Network News

X My Profile
View More Activity
About this Blog   |   On Twitter   |   Follow us on Facebook   |   RSS Feeds RSS Feed

Not a lot of cheers for Kaine's budget proposal

Rosalind Helderman

We're up with our first take on Gov. Tim Kaine's budget proposal, which will be expanded and enlarged as the day goes on.

In the meantime, reactions are starting to come to the proposal, and they are not terribly pretty. Neither Kaine's cuts nor his proposals to raise revenue are going to be popular. For instance, the Virginia Governmental Employees Association says in a statement that between a continued salary freeze, new employee contributions to pensions and hundreds of additional layoffs, Kaine's proposal is a "gut shot" to state employees. "We are severing the limbs of the nation's best managed state government," it says.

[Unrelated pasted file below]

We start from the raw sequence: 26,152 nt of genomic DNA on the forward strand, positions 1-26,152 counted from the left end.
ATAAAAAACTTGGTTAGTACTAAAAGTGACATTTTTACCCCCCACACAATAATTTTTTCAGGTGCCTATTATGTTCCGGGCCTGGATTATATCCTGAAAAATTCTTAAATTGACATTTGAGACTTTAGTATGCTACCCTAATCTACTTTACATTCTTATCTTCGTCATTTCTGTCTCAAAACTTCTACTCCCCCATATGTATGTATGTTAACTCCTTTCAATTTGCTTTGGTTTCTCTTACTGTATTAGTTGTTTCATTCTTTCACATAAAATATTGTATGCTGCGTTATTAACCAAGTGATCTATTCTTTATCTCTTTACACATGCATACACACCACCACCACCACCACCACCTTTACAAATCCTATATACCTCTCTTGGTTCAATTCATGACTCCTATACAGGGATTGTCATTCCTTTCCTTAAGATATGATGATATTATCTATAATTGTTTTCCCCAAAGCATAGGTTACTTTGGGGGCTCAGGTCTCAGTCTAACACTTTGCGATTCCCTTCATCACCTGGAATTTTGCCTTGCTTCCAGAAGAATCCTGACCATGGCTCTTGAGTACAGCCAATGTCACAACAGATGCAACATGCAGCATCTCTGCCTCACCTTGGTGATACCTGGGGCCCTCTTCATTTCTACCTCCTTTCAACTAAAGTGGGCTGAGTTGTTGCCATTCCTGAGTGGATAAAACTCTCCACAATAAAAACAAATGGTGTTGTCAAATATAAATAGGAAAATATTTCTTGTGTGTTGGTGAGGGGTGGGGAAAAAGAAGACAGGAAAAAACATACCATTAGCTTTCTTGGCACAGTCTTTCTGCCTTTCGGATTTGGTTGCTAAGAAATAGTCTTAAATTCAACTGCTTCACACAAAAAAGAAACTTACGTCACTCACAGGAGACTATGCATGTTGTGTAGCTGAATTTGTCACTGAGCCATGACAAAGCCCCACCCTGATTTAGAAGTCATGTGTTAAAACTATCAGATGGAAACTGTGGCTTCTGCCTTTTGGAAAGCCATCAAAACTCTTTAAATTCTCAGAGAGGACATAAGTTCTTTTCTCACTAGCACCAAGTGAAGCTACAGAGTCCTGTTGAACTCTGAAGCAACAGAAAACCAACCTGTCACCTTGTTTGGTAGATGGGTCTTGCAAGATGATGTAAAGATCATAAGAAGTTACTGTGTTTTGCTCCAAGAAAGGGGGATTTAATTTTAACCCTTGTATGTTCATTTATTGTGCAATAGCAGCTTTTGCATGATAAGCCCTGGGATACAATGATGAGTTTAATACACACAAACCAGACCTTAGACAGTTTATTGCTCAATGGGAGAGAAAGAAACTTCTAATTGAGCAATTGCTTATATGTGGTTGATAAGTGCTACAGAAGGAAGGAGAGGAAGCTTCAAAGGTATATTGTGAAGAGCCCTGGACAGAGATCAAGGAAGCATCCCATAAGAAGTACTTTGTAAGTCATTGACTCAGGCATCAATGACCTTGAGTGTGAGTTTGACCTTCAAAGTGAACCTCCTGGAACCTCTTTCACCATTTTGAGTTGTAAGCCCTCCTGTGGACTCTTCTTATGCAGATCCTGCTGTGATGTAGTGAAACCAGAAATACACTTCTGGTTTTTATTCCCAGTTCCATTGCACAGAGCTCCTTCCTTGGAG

Republicans are rejecting Kaine's proposal outright. But Democrats, too, seem hardly thrilled. Sen. J. Chapman "Chap" Petersen (D-Fairfax) wrote on his blog that there is no way he would vote for the proposal, noting he would hit lower income people as well as higher income folks. "Hell no. Not for this Democrat."

It should be noted that Kaine does have sponsors--Del. Bob Brink is pushing the measure in the House. And, in an interesting twist, the proposal's Senate sponsor is Sen. Chuck Colgan, chairman of the finance committee, and the first guy to propose eliminating the car tax--way back in the 1990s, even before Gov. Jim Gilmore made it a central part of his 1997 campaign. Colgan suggested replacing the revenue with a sales tax increase; now Kaine proposes an increase in the income tax instead.

By Rosalind Helderman  |  December 18, 2009; 12:42 PM ET
Categories:  Rosalind Helderman , Timothy M. Kaine  
Save & Share:  Send E-mail   Facebook   Twitter   Digg   Yahoo Buzz   StumbleUpon   Technorati   Google Buzz   Previous: Kaine proposes to end car tax, raising income tax
Next: McDonnell opposes Kaine's proposed tax hike

No comments have been posted to this entry.

The comments to this entry are closed.

RSS Feed
Subscribe to The Post

© 2010 The Washington Post Company